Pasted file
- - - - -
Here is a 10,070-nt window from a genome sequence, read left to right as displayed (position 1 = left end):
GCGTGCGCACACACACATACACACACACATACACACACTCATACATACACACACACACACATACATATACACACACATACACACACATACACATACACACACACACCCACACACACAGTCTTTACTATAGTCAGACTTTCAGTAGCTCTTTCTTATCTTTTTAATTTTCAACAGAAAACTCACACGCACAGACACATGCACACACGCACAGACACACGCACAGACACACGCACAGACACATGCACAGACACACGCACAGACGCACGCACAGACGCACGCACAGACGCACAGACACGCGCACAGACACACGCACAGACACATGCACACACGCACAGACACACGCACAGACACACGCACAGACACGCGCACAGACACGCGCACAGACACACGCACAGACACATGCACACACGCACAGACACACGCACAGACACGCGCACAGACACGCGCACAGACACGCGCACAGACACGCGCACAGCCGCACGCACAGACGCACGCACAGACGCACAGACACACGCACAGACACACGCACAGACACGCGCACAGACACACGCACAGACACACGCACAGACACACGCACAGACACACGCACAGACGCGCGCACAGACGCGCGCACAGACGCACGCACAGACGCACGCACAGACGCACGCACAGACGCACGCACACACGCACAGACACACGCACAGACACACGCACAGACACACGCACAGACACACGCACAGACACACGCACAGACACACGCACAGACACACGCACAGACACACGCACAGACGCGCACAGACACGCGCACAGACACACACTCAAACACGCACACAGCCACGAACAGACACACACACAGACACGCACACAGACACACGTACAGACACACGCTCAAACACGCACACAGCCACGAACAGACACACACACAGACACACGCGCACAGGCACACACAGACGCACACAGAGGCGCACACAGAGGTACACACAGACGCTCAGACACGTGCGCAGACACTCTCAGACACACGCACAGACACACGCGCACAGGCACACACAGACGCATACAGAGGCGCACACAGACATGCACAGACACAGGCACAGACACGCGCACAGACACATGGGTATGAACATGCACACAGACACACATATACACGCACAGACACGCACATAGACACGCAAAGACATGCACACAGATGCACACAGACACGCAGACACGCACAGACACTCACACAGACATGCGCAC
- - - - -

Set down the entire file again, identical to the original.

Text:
Here is a 10,070-nt window from a genome sequence, read left to right as displayed (position 1 = left end):
GCGTGCGCACACACACATACACACACACATACACACACTCATACATACACACACACACACATACATATACACACACATACACACACATACACATACACACACACACCCACACACACAGTCTTTACTATAGTCAGACTTTCAGTAGCTCTTTCTTATCTTTTTAATTTTCAACAGAAAACTCACACGCACAGACACATGCACACACGCACAGACACACGCACAGACACACGCACAGACACATGCACAGACACACGCACAGACGCACGCACAGACGCACGCACAGACGCACAGACACGCGCACAGACACACGCACAGACACATGCACACACGCACAGACACACGCACAGACACACGCACAGACACGCGCACAGACACGCGCACAGACACACGCACAGACACATGCACACACGCACAGACACACGCACAGACACGCGCACAGACACGCGCACAGACACGCGCACAGACACGCGCACAGCCGCACGCACAGACGCACGCACAGACGCACAGACACACGCACAGACACACGCACAGACACGCGCACAGACACACGCACAGACACACGCACAGACACACGCACAGACACACGCACAGACGCGCGCACAGACGCGCGCACAGACGCACGCACAGACGCACGCACAGACGCACGCACAGACGCACGCACACACGCACAGACACACGCACAGACACACGCACAGACACACGCACAGACACACGCACAGACACACGCACAGACACACGCACAGACACACGCACAGACACACGCACAGACGCGCACAGACACGCGCACAGACACACACTCAAACACGCACACAGCCACGAACAGACACACACACAGACACGCACACAGACACACGTACAGACACACGCTCAAACACGCACACAGCCACGAACAGACACACACACAGACACACGCGCACAGGCACACACAGACGCACACAGAGGCGCACACAGAGGTACACACAGACGCTCAGACACGTGCGCAGACACTCTCAGACACACGCACAGACACACGCGCACAGGCACACACAGACGCATACAGAGGCGCACACAGACATGCACAGACACAGGCACAGACACGCGCACAGACACATGGGTATGAACATGCACACAGACACACATATACACGCACAGACACGCACATAGACACGCAAAGACATGCACACAGATGCACACAGACACGCAGACACGCACAGACACTCACACAGACATGCGCAC